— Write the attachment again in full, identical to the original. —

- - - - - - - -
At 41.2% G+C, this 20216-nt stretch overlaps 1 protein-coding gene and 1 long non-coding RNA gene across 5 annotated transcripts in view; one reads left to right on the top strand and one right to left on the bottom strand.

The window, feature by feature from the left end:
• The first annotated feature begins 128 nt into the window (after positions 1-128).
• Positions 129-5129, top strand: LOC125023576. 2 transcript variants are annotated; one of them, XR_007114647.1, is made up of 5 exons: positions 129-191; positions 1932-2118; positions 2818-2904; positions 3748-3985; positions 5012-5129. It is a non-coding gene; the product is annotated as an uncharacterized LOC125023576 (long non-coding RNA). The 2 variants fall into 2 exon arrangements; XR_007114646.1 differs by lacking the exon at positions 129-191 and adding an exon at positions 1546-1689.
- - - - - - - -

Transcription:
At 41.2% G+C, this 20216-nt stretch overlaps 1 protein-coding gene and 1 long non-coding RNA gene across 5 annotated transcripts in view; one reads left to right on the top strand and one right to left on the bottom strand.

The window, feature by feature from the left end:
• The first annotated feature begins 128 nt into the window (after positions 1-128).
• Positions 129-5129, top strand: LOC125023576. 2 transcript variants are annotated; one of them, XR_007114647.1, is made up of 5 exons: positions 129-191; positions 1932-2118; positions 2818-2904; positions 3748-3985; positions 5012-5129. It is a non-coding gene; the product is annotated as an uncharacterized LOC125023576 (long non-coding RNA). The 2 variants fall into 2 exon arrangements; XR_007114646.1 differs by lacking the exon at positions 129-191 and adding an exon at positions 1546-1689.